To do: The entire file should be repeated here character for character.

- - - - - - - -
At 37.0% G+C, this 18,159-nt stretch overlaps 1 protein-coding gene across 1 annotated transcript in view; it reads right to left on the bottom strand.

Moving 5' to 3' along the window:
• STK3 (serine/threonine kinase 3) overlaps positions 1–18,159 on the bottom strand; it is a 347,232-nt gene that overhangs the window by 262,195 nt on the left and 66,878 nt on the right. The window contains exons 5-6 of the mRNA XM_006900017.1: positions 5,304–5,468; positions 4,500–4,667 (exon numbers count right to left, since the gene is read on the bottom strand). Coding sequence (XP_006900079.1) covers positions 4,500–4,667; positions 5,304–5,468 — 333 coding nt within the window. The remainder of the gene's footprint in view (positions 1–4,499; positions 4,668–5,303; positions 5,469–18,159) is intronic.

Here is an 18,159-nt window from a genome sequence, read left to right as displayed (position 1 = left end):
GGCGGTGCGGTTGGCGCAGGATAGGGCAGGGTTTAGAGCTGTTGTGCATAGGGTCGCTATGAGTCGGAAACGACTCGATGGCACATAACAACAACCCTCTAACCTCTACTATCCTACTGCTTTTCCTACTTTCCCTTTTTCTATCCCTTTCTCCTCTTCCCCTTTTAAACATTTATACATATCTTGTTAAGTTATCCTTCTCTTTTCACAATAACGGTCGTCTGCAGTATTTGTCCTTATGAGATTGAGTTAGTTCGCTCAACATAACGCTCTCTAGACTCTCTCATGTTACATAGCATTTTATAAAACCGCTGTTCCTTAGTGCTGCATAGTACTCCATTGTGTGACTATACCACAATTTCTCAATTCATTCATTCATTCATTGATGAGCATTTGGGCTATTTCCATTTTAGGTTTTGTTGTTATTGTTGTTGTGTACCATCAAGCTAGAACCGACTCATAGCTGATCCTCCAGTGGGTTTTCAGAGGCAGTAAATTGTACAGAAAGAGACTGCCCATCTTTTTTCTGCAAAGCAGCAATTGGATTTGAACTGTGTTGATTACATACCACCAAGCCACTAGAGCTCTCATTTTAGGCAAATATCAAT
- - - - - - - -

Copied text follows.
At 37.0% G+C, this 18,159-nt stretch overlaps 1 protein-coding gene across 1 annotated transcript in view; it reads right to left on the bottom strand.

Moving 5' to 3' along the window:
• STK3 (serine/threonine kinase 3) overlaps positions 1–18,159 on the bottom strand; it is a 347,232-nt gene that overhangs the window by 262,195 nt on the left and 66,878 nt on the right. The window contains exons 5-6 of the mRNA XM_006900017.1: positions 5,304–5,468; positions 4,500–4,667 (exon numbers count right to left, since the gene is read on the bottom strand). Coding sequence (XP_006900079.1) covers positions 4,500–4,667; positions 5,304–5,468 — 333 coding nt within the window. The remainder of the gene's footprint in view (positions 1–4,499; positions 4,668–5,303; positions 5,469–18,159) is intronic.

Here is an 18,159-nt window from a genome sequence, read left to right as displayed (position 1 = left end):
GGCGGTGCGGTTGGCGCAGGATAGGGCAGGGTTTAGAGCTGTTGTGCATAGGGTCGCTATGAGTCGGAAACGACTCGATGGCACATAACAACAACCCTCTAACCTCTACTATCCTACTGCTTTTCCTACTTTCCCTTTTTCTATCCCTTTCTCCTCTTCCCCTTTTAAACATTTATACATATCTTGTTAAGTTATCCTTCTCTTTTCACAATAACGGTCGTCTGCAGTATTTGTCCTTATGAGATTGAGTTAGTTCGCTCAACATAACGCTCTCTAGACTCTCTCATGTTACATAGCATTTTATAAAACCGCTGTTCCTTAGTGCTGCATAGTACTCCATTGTGTGACTATACCACAATTTCTCAATTCATTCATTCATTCATTGATGAGCATTTGGGCTATTTCCATTTTAGGTTTTGTTGTTATTGTTGTTGTGTACCATCAAGCTAGAACCGACTCATAGCTGATCCTCCAGTGGGTTTTCAGAGGCAGTAAATTGTACAGAAAGAGACTGCCCATCTTTTTTCTGCAAAGCAGCAATTGGATTTGAACTGTGTTGATTACATACCACCAAGCCACTAGAGCTCTCATTTTAGGCAAATATCAAT